The US Senate has issued a subpoena ordering the White House to give up documents related to its surveillance of domestic terror suspects.
US citizens' overseas telephone calls were monitored
The Senate Judiciary Committee asked the Bush administration to give up the papers as part of its inquiry into the controversial spying programme.
The administration has refused a series of requests to release the documents.
The president rejects claims that he broke the law by ordering surveillance without first securing warrants.
The programme, authorised after the 9/11 attacks, enabled the government to monitor the overseas e-mail and telephone communications of Americans suspected of ties to terrorists.
While the president says his wartime powers allowed him to authorise surveillance without the need for a warrant, critics say he violated Americans' civil liberties.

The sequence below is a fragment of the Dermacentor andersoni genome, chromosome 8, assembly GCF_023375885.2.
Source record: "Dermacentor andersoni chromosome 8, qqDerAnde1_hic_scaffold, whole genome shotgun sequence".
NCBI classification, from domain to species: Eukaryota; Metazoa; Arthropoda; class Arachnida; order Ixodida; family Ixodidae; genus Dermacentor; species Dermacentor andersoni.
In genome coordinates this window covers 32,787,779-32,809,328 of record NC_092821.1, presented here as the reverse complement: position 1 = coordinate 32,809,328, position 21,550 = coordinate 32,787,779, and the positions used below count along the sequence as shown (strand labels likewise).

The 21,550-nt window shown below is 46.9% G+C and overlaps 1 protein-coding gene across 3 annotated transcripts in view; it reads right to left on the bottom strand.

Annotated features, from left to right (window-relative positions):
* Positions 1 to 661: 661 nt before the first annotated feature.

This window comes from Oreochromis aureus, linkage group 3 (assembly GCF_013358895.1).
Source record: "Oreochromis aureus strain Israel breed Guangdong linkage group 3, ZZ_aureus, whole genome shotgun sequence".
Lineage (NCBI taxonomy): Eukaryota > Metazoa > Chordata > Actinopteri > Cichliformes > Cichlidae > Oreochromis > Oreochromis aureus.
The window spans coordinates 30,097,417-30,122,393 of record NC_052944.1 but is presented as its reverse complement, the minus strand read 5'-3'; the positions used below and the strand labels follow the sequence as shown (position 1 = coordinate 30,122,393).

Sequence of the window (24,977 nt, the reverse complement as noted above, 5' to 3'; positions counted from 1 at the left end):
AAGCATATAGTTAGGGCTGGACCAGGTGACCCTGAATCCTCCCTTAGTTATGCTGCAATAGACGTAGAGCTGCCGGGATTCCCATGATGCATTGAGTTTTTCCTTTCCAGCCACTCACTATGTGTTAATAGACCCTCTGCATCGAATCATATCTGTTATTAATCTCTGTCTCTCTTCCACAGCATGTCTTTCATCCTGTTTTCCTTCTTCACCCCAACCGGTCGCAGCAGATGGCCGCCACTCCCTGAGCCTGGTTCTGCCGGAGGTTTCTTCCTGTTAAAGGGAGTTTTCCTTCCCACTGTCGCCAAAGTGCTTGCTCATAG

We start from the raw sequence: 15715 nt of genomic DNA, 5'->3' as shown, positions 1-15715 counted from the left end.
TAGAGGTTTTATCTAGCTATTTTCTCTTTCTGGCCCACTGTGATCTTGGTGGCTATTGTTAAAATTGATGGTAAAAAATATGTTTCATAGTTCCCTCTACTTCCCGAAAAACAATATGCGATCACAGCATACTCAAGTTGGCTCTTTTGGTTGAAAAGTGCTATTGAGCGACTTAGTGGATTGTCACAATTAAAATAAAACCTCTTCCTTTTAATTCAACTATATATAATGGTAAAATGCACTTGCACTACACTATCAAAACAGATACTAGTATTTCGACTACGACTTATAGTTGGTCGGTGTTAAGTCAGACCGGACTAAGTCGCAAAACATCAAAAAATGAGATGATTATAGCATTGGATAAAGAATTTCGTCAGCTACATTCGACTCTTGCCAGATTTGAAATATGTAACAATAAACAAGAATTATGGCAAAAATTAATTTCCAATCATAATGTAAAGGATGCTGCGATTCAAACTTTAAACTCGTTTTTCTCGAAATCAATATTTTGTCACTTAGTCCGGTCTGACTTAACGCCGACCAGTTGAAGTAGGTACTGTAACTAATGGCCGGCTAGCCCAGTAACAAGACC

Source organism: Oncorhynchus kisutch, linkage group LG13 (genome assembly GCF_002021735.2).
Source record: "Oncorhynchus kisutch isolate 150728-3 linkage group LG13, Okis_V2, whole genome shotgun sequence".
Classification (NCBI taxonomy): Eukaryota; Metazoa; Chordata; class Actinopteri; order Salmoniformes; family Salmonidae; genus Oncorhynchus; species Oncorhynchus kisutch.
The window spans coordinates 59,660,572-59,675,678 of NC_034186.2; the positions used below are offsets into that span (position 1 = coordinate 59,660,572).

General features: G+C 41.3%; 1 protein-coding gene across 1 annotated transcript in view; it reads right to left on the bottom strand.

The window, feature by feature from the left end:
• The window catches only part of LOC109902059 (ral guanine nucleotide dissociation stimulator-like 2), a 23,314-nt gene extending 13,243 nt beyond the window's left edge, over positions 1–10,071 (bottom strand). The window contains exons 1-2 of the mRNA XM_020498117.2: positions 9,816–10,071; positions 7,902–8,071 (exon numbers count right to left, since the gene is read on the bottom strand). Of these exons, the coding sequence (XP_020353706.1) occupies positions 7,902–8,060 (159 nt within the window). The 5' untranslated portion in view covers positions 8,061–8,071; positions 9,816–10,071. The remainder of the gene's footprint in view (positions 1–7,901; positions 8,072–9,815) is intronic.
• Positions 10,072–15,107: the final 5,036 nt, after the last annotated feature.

The secret spying programme became public in 2005.
The Senate Judiciary Committee's subpoenas target the White House, Vice-President Dick Cheney, the National Security Council and the Department of Justice.
Their intention is to shed light on any discussion that may have taken place within the administration on the legality of the spying programme.
"Our attempts to obtain information through testimony of administration witnesses have been met with a consistent pattern of evasion and misdirection," the Senate Committee's chairman, Patrick Leahy, says.
"There is no legitimate argument for withholding the requested materials from this committee."
The White House has until 18 July to comply with the demand, according to the Democratic-led Senate committee.
It is unclear whether it will do so, or mount a legal challenge to the subpoena.
"We're aware of the committee's action and will respond appropriately," a White House spokesman told the Associated Press news agency.
"It's unfortunate that congressional Democrats continue to choose the route of confrontation."